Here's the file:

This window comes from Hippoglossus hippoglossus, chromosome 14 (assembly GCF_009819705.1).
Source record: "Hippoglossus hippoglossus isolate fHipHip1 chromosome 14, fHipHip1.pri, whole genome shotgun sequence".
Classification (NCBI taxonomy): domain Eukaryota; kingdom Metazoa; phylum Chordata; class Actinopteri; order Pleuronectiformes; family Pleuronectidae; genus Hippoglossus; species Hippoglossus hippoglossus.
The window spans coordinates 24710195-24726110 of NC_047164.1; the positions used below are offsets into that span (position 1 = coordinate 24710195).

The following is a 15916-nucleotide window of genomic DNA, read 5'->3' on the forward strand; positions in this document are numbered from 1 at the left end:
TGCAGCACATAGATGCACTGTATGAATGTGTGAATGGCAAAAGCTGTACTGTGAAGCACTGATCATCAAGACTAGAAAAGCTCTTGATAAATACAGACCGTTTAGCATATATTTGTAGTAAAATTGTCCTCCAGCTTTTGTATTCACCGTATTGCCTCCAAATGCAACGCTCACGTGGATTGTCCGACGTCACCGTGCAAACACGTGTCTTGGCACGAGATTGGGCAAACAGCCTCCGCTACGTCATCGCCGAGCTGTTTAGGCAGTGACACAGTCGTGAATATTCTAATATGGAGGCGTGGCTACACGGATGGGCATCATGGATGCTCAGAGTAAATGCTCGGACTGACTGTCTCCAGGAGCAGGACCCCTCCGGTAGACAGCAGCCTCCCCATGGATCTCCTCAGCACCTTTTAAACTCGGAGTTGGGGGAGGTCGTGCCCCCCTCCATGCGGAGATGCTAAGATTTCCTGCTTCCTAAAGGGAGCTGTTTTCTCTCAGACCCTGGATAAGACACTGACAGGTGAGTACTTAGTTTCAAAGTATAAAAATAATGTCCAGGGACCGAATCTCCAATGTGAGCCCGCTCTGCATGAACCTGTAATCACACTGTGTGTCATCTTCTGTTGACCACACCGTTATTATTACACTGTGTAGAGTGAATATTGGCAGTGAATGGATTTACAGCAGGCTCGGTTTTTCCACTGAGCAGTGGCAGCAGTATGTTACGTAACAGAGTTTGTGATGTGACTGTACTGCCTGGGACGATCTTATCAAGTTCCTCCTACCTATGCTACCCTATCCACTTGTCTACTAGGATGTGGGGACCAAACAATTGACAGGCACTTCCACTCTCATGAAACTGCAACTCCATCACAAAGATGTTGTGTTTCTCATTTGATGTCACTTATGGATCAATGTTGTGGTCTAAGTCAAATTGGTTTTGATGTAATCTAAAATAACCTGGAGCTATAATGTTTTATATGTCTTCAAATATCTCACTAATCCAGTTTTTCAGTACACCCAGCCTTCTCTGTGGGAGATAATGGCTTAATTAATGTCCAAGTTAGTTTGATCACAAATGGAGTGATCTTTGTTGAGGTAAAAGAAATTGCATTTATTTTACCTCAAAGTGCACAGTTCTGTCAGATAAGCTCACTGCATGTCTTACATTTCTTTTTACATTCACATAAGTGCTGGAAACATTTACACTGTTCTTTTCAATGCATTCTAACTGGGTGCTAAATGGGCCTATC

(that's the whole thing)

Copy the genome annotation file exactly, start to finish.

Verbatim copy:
This window comes from Hippoglossus hippoglossus, chromosome 14 (assembly GCF_009819705.1).
Source record: "Hippoglossus hippoglossus isolate fHipHip1 chromosome 14, fHipHip1.pri, whole genome shotgun sequence".
Classification (NCBI taxonomy): domain Eukaryota; kingdom Metazoa; phylum Chordata; class Actinopteri; order Pleuronectiformes; family Pleuronectidae; genus Hippoglossus; species Hippoglossus hippoglossus.
The window spans coordinates 24710195-24726110 of NC_047164.1; the positions used below are offsets into that span (position 1 = coordinate 24710195).

The following is a 15916-nucleotide window of genomic DNA, read 5'->3' on the forward strand; positions in this document are numbered from 1 at the left end:
TGCAGCACATAGATGCACTGTATGAATGTGTGAATGGCAAAAGCTGTACTGTGAAGCACTGATCATCAAGACTAGAAAAGCTCTTGATAAATACAGACCGTTTAGCATATATTTGTAGTAAAATTGTCCTCCAGCTTTTGTATTCACCGTATTGCCTCCAAATGCAACGCTCACGTGGATTGTCCGACGTCACCGTGCAAACACGTGTCTTGGCACGAGATTGGGCAAACAGCCTCCGCTACGTCATCGCCGAGCTGTTTAGGCAGTGACACAGTCGTGAATATTCTAATATGGAGGCGTGGCTACACGGATGGGCATCATGGATGCTCAGAGTAAATGCTCGGACTGACTGTCTCCAGGAGCAGGACCCCTCCGGTAGACAGCAGCCTCCCCATGGATCTCCTCAGCACCTTTTAAACTCGGAGTTGGGGGAGGTCGTGCCCCCCTCCATGCGGAGATGCTAAGATTTCCTGCTTCCTAAAGGGAGCTGTTTTCTCTCAGACCCTGGATAAGACACTGACAGGTGAGTACTTAGTTTCAAAGTATAAAAATAATGTCCAGGGACCGAATCTCCAATGTGAGCCCGCTCTGCATGAACCTGTAATCACACTGTGTGTCATCTTCTGTTGACCACACCGTTATTATTACACTGTGTAGAGTGAATATTGGCAGTGAATGGATTTACAGCAGGCTCGGTTTTTCCACTGAGCAGTGGCAGCAGTATGTTACGTAACAGAGTTTGTGATGTGACTGTACTGCCTGGGACGATCTTATCAAGTTCCTCCTACCTATGCTACCCTATCCACTTGTCTACTAGGATGTGGGGACCAAACAATTGACAGGCACTTCCACTCTCATGAAACTGCAACTCCATCACAAAGATGTTGTGTTTCTCATTTGATGTCACTTATGGATCAATGTTGTGGTCTAAGTCAAATTGGTTTTGATGTAATCTAAAATAACCTGGAGCTATAATGTTTTATATGTCTTCAAATATCTCACTAATCCAGTTTTTCAGTACACCCAGCCTTCTCTGTGGGAGATAATGGCTTAATTAATGTCCAAGTTAGTTTGATCACAAATGGAGTGATCTTTGTTGAGGTAAAAGAAATTGCATTTATTTTACCTCAAAGTGCACAGTTCTGTCAGATAAGCTCACTGCATGTCTTACATTTCTTTTTACATTCACATAAGTGCTGGAAACATTTACACTGTTCTTTTCAATGCATTCTAACTGGGTGCTAAATGGGCCTATC